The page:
Gilles’s Watery Revenge
When Cardinal Toledo Gallio built his holiday villa on the shores of Lake Como in 1500, it was intended as a place of relaxation. Later it was converted to a hotel, the world famous Villa d’Este. It was visited by the worlds stars and nobility who sought the gracious living for which it had always been renowned. Clark Gable, Liz Taylor, King Baudouin Belgium, the Dukes of Windsor, Bernard Shaw and Ernest Hemingway: they all enjoyed the peace and quiet of the classically laid out gardens which stretch down to the lapping waters of the lake. Above them, mountain peaks bathed in sunlight shade the lake. But Cardinal Gallio would have turned in his grave if he’d known about the scene on the lake below his beloved villa, 301 years after its construction. The waters were turned white and the gardens echoed with the power of outboard racing boats driven by seven of the worlds best motor racing drivers.
Race Report from Grand Prix International #39
by Martino Rimini
The shores of Lake Como were lined by 20,000 people on the Sunday before the Italian Grand Prix. Few powerboat races can boast such a crowd figures; perhaps only the Paris Six Hours or the Parker Six Hours in the United States. But for a week before the race the Italian papers, for different reasons, had carried news about the competitors. Gilles Villeneuve had been accused of being a less than innocent party in the start line shunt at the Dutch Grand Prix. Riccardo Patrese’s imminent departure to the Parmalat sponsored Brabham team had its share of column inches. Giacomelli’s future had been discussed, and Didier Pironi would be making his second public racing appearance since he joined the Ferrari team.
All in all, the Sunday afternoon had the ingredients of a relaxed but competitive event. Theoretically, everything was strictly in fun; nevertheless, no quarter would be given. The organisers greatest concern was the whereabouts of some of their principal stars. Only when Gilles Villeneuve’s helicopter touched down on the close-cropped billiard-table smooth lawns of the Villa d’Este did their worries disappear. Out of the helicopter emerged not only Villeneuve but Didier Pironi and Bruno Giacomelli.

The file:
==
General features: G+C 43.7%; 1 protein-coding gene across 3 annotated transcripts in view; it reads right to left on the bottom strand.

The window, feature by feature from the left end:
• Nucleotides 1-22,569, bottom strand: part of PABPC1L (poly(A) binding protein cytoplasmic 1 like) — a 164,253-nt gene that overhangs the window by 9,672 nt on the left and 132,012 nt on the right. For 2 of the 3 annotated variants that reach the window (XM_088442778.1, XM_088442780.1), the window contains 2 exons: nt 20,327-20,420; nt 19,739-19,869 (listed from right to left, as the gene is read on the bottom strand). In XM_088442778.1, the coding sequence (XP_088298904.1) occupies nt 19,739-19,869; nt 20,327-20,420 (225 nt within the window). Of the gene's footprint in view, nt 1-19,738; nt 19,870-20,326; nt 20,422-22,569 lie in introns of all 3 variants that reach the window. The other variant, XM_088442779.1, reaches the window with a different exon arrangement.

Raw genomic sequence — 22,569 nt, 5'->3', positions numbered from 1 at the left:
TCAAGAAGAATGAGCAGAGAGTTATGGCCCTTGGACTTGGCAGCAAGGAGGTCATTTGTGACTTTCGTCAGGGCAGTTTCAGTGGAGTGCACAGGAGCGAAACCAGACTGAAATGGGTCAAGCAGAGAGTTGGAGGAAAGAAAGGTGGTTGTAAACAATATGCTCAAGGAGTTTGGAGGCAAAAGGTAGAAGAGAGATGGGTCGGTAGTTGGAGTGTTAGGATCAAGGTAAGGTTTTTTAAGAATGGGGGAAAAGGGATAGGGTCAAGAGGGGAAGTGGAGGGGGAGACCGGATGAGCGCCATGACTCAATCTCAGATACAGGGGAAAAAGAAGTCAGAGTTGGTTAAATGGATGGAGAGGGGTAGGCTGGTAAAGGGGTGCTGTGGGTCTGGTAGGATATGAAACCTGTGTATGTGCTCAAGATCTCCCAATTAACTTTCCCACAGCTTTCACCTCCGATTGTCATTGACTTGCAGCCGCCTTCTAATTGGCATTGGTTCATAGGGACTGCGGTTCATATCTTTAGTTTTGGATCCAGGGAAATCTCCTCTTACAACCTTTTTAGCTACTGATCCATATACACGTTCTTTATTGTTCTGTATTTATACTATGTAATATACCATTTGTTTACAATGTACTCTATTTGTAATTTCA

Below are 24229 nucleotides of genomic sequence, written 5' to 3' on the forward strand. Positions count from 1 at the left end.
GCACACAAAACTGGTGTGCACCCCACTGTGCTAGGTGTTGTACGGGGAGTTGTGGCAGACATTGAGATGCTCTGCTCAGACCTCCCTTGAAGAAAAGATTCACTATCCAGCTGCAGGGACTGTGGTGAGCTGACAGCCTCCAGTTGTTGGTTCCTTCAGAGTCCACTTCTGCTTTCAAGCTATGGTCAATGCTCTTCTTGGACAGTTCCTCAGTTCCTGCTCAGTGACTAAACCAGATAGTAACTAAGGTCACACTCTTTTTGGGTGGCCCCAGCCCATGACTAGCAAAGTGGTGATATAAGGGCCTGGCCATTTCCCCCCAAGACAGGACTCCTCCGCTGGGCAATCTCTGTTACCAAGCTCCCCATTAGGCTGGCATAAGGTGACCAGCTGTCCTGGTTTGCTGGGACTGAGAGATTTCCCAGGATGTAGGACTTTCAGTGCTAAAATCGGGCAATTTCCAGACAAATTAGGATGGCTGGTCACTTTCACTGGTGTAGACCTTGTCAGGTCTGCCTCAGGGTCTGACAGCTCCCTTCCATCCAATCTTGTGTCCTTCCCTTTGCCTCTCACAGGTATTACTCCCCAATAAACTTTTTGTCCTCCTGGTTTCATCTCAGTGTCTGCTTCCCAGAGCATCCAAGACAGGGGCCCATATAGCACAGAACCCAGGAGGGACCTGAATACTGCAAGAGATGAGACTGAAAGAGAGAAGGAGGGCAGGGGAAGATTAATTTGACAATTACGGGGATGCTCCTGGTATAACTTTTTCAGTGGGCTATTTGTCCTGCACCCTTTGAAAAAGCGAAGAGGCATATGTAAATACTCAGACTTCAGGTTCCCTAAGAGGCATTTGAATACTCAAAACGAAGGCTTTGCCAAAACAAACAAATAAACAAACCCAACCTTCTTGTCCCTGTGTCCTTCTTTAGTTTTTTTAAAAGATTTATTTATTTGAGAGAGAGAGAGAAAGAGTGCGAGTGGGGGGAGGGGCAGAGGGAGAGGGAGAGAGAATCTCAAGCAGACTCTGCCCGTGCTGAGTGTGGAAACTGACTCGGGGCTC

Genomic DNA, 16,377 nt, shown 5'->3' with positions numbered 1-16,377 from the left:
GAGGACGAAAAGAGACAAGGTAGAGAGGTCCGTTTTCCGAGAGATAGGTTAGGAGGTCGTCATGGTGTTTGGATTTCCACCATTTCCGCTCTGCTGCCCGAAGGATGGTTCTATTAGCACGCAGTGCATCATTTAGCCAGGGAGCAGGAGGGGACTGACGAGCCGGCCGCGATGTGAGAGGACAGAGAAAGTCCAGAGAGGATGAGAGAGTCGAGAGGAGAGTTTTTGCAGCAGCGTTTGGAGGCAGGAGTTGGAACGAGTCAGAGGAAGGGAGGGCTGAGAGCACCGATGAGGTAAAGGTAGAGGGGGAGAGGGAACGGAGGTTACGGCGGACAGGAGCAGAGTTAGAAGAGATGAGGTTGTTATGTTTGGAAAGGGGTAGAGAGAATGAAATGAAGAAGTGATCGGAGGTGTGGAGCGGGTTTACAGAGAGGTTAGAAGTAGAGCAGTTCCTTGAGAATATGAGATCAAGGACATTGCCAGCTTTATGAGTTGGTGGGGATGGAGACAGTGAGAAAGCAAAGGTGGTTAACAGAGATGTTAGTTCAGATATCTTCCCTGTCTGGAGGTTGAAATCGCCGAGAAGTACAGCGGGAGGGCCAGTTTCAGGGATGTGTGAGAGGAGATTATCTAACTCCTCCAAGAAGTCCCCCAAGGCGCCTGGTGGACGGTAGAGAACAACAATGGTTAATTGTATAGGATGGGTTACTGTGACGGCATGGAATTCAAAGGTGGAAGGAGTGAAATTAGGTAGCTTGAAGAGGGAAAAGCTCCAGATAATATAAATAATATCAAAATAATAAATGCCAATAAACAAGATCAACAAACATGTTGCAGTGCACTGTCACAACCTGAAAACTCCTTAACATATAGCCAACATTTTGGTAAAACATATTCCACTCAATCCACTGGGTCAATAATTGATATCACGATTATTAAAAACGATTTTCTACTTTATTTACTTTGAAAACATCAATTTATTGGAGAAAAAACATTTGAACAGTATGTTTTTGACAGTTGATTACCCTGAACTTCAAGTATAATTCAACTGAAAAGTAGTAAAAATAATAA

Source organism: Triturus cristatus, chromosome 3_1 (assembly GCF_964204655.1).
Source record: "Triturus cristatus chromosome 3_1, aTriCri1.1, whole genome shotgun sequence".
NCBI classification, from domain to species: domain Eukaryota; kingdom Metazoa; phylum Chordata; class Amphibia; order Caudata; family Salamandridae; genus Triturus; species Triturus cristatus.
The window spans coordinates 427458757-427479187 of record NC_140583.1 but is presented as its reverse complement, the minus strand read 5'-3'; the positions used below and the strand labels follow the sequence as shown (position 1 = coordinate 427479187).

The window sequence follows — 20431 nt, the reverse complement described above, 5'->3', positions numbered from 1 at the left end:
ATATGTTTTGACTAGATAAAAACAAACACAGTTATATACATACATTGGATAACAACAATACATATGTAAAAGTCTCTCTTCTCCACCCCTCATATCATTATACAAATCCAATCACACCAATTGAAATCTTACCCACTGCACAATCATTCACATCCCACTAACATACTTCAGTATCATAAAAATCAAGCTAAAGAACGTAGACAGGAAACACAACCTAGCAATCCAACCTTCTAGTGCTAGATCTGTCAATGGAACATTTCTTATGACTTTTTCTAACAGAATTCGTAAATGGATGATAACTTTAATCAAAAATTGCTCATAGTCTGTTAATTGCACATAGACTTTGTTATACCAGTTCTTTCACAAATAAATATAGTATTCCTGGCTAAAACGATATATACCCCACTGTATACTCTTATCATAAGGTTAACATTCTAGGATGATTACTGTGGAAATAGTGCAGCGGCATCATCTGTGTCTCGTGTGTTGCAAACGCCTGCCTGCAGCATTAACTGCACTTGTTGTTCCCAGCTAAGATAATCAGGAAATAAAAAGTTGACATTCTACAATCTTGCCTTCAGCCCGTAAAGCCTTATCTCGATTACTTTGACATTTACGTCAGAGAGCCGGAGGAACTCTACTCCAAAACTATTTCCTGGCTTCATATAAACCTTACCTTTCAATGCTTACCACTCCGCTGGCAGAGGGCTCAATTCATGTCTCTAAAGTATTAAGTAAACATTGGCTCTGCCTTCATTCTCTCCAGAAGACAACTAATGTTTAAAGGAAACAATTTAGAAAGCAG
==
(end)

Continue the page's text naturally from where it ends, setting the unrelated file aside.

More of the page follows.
Tullio Abbate breathed a sigh of relief. This charming, self-made man builds many of the worlds finest powerboats in his factory on the shores of the lake. Amongst his distributors is Didier Pironi, the French importer. For this Sunday’s event, he had lined up seven of his Abbate Seastar models, giving 180bhp normally selling for over £10,000.
The idea of a powerboat race between Formula 1 drivers came up over dinner one evening between Abbate, Pironi and Villeneuve. The project only became reality with the help of the Villa d’Este and a number of sponsors.
Making the drivers feel at home was the usual pre-race briefing. But it was a briefing with a difference. Instead of the usual information, e.g. what would happen if the track were to become wet (scarcely applicable), it was more a crash course in powerboat “etiquette”. Surer, who had no previous experience of the sport, needed a lesson in throttle control. Giacomelli, a recent convert to staying alive in the water (or swimming as it is sometimes known), had to be instructed in the mysteries and advantages of a lifejacket.
Fortunately no one needed their life jackets, least of all Giacomelli. He shot into the start of heat one, and no one was able to catch him. Surer learnt his lesson well and took second place, having held off Patrese.
The second heat was more closely fought. The drivers drew lots for the different boats and the first heat winner, hoping for some consolation after a disappointing season with Alfa Romeo, found himself last… and there he remained. Pironi led at first with Villeneuve right behind him. A thrilling battle had the crowds cheering for their favourite Ferrari drivers. When there is someone in front of him, Villeneuve wants to pass. He mounted his attack. Suddenly the bow of his boat rose up on the stern of Pironi’s. The crowd gasped, but the incident passed without serious damage to either boat. Now Villeneuve led, but his race wasn't won yet. The Canadian found himself behind Patrese who had stopped in the ‘pits’ and was now a lap behind. No Formula 1 driver likes to be overtaken, and Patrese did all he could to prevent Villeneuve from passing. The Italian found it fun, but Gilles was impatient. At the last corner he rammed the Italian’s boat. The two fought all the way to the finishing line, but it was Villeneuve who took the chequered flag.
After the points had been added together it was Gilles who was acclaimed the winner of the Villa d’Este’s trophy. “It was great,” said the Canadian, “and a lot of fun. But I'm used to powerboats. My own is an offshore version powered by two Ford engines giving 1400bhp. It's impossible to compare with Formula 1 racing. It's too different. One can relax on the water, but it's all hard work in a racing car.”
While Villeneuve gave interviews, a slightly bemused Tullio Abbate sat at the bar nursing a cognac. He couldn't quite believe that all his boats were still in one piece. After some cosmetic touches, they would be sold. Their battle scars would surely increase their value, such was the fame of those who had inflicted them.